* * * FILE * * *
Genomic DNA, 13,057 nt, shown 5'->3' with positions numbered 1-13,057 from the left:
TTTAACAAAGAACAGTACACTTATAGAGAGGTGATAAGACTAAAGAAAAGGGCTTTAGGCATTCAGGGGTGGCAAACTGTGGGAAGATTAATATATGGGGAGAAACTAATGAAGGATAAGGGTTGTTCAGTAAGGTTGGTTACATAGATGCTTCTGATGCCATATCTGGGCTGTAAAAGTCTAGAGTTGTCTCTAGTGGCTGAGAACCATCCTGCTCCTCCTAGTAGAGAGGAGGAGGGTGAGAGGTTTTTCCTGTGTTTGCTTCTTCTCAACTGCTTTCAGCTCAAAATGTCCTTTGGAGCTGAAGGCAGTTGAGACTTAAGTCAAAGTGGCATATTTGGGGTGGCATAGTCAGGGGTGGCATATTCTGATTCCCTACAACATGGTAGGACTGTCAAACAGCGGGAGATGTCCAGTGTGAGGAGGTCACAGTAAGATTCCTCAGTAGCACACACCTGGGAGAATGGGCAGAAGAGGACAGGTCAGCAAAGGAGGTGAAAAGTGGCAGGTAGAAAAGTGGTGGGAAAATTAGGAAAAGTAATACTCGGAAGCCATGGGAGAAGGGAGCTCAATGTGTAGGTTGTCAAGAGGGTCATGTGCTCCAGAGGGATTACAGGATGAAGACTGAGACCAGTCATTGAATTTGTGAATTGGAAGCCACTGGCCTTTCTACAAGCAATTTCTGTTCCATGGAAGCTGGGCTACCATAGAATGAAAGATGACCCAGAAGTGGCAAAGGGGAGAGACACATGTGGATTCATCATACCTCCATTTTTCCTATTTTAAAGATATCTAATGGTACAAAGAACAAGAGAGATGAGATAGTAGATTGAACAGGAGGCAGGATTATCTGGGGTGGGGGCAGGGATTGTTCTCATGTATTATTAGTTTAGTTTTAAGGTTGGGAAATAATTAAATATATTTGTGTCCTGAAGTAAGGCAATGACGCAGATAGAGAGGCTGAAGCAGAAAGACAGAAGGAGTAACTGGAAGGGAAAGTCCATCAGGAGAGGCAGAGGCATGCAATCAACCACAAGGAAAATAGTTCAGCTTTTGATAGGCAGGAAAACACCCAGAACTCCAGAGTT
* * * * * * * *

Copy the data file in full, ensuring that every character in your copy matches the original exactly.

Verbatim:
Genomic DNA, 13,057 nt, shown 5'->3' with positions numbered 1-13,057 from the left:
TTTAACAAAGAACAGTACACTTATAGAGAGGTGATAAGACTAAAGAAAAGGGCTTTAGGCATTCAGGGGTGGCAAACTGTGGGAAGATTAATATATGGGGAGAAACTAATGAAGGATAAGGGTTGTTCAGTAAGGTTGGTTACATAGATGCTTCTGATGCCATATCTGGGCTGTAAAAGTCTAGAGTTGTCTCTAGTGGCTGAGAACCATCCTGCTCCTCCTAGTAGAGAGGAGGAGGGTGAGAGGTTTTTCCTGTGTTTGCTTCTTCTCAACTGCTTTCAGCTCAAAATGTCCTTTGGAGCTGAAGGCAGTTGAGACTTAAGTCAAAGTGGCATATTTGGGGTGGCATAGTCAGGGGTGGCATATTCTGATTCCCTACAACATGGTAGGACTGTCAAACAGCGGGAGATGTCCAGTGTGAGGAGGTCACAGTAAGATTCCTCAGTAGCACACACCTGGGAGAATGGGCAGAAGAGGACAGGTCAGCAAAGGAGGTGAAAAGTGGCAGGTAGAAAAGTGGTGGGAAAATTAGGAAAAGTAATACTCGGAAGCCATGGGAGAAGGGAGCTCAATGTGTAGGTTGTCAAGAGGGTCATGTGCTCCAGAGGGATTACAGGATGAAGACTGAGACCAGTCATTGAATTTGTGAATTGGAAGCCACTGGCCTTTCTACAAGCAATTTCTGTTCCATGGAAGCTGGGCTACCATAGAATGAAAGATGACCCAGAAGTGGCAAAGGGGAGAGACACATGTGGATTCATCATACCTCCATTTTTCCTATTTTAAAGATATCTAATGGTACAAAGAACAAGAGAGATGAGATAGTAGATTGAACAGGAGGCAGGATTATCTGGGGTGGGGGCAGGGATTGTTCTCATGTATTATTAGTTTAGTTTTAAGGTTGGGAAATAATTAAATATATTTGTGTCCTGAAGTAAGGCAATGACGCAGATAGAGAGGCTGAAGCAGAAAGACAGAAGGAGTAACTGGAAGGGAAAGTCCATCAGGAGAGGCAGAGGCATGCAATCAACCACAAGGAAAATAGTTCAGCTTTTGATAGGCAGGAAAACACCCAGAACTCCAGAGTT